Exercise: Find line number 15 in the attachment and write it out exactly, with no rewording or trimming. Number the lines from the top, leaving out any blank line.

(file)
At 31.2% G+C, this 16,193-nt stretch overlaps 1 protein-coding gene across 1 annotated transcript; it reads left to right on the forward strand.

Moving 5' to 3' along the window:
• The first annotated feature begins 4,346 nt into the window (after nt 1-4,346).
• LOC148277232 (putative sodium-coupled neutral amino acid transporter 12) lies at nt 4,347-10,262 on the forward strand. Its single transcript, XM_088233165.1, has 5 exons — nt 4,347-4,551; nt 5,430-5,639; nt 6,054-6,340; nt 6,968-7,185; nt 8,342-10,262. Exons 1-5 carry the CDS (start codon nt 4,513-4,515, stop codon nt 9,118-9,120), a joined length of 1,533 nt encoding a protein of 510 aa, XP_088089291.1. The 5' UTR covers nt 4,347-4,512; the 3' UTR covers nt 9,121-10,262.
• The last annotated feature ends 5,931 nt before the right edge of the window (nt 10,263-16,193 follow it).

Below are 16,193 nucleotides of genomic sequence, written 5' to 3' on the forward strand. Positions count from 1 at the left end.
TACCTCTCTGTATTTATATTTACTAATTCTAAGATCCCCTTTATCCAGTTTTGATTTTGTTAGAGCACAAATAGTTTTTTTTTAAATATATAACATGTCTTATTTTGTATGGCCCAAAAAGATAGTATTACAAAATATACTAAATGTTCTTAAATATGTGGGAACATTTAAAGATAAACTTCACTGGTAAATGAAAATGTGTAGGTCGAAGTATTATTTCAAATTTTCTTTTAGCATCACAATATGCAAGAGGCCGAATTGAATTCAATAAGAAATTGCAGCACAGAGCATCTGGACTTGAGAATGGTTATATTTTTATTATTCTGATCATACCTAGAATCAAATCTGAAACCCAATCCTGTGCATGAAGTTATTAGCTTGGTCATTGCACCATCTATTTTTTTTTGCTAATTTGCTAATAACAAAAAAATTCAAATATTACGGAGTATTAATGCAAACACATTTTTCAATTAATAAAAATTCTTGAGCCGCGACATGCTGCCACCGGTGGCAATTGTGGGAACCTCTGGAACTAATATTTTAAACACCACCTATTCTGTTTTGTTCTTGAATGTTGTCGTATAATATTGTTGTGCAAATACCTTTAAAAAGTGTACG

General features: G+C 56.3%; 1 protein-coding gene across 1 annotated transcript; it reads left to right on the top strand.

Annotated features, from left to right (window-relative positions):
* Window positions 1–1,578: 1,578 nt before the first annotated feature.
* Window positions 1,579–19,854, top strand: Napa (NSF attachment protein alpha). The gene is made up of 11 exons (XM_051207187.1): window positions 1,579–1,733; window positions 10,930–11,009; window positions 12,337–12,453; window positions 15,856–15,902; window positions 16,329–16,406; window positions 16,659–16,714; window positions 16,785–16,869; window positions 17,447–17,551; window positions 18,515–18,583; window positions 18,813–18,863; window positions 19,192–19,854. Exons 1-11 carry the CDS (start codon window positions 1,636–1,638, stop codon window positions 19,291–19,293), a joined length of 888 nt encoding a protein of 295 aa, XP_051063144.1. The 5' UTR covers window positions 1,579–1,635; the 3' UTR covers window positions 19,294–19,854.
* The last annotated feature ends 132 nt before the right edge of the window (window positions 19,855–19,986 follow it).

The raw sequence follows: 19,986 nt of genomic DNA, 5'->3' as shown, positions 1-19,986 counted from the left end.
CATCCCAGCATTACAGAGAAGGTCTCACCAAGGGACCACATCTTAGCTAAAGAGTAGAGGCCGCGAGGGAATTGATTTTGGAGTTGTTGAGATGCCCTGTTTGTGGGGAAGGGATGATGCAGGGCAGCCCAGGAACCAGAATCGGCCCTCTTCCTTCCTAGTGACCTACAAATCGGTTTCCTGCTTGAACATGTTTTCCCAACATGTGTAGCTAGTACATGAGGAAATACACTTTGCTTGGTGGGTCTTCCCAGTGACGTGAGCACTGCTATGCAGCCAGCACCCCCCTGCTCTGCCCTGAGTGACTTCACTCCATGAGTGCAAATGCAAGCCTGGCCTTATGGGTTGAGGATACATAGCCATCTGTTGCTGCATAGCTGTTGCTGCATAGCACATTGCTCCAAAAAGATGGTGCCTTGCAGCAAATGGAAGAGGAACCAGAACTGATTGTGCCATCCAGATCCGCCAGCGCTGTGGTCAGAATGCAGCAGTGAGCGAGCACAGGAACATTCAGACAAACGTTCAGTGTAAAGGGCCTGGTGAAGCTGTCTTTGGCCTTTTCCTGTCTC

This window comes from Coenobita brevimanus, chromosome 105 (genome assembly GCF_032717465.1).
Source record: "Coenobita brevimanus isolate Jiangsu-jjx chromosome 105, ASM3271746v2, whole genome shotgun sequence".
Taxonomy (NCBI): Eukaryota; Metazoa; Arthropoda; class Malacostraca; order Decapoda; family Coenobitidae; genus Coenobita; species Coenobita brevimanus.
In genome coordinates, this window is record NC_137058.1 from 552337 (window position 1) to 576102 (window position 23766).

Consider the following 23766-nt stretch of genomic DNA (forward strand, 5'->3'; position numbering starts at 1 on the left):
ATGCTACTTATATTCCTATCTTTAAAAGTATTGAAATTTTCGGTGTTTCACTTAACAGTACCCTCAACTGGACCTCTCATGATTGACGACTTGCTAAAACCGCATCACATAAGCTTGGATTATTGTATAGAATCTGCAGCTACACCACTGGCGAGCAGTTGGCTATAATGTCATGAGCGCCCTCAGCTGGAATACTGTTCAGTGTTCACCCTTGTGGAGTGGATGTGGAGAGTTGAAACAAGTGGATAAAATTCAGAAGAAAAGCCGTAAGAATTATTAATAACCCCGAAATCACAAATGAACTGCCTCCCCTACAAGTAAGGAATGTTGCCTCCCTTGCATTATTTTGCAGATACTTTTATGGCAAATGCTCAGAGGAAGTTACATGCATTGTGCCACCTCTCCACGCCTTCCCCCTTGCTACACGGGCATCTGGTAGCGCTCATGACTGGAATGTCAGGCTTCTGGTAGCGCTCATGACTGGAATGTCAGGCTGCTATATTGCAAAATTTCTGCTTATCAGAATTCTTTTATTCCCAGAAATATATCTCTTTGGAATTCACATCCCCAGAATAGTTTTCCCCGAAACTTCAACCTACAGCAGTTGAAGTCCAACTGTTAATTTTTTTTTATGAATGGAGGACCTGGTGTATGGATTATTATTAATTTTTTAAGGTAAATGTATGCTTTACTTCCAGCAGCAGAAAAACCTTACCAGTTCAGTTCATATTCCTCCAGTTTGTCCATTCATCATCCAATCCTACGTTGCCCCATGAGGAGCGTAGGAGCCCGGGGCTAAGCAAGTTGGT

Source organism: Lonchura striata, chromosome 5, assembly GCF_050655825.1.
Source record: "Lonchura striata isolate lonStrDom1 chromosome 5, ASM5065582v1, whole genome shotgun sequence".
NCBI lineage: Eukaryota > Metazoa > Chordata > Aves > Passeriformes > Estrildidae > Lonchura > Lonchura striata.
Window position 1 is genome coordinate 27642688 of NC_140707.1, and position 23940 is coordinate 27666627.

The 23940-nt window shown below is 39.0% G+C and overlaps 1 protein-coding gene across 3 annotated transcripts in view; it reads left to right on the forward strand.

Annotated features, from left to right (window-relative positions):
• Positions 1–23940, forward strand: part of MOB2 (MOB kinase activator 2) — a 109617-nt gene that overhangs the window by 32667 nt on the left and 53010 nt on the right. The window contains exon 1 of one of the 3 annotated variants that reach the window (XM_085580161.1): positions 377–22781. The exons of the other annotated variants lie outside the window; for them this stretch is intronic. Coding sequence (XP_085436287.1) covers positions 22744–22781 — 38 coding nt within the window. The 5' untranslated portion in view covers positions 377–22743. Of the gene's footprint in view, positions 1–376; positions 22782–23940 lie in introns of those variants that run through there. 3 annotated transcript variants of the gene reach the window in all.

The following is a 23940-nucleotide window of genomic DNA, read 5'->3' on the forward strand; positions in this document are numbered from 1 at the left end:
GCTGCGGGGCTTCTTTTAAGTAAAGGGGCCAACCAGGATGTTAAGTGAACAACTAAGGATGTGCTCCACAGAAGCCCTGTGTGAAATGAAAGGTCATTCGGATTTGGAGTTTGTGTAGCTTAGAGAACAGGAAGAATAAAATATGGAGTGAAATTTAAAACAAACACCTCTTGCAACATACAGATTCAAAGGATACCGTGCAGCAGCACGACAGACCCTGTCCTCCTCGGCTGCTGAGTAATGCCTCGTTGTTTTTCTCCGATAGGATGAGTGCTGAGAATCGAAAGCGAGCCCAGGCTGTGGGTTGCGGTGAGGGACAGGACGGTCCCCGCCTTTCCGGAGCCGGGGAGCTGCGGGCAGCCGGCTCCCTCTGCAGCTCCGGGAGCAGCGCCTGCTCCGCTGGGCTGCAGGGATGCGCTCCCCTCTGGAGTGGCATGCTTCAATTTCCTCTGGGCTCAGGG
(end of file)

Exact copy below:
This window comes from Coenobita brevimanus, chromosome 105 (genome assembly GCF_032717465.1).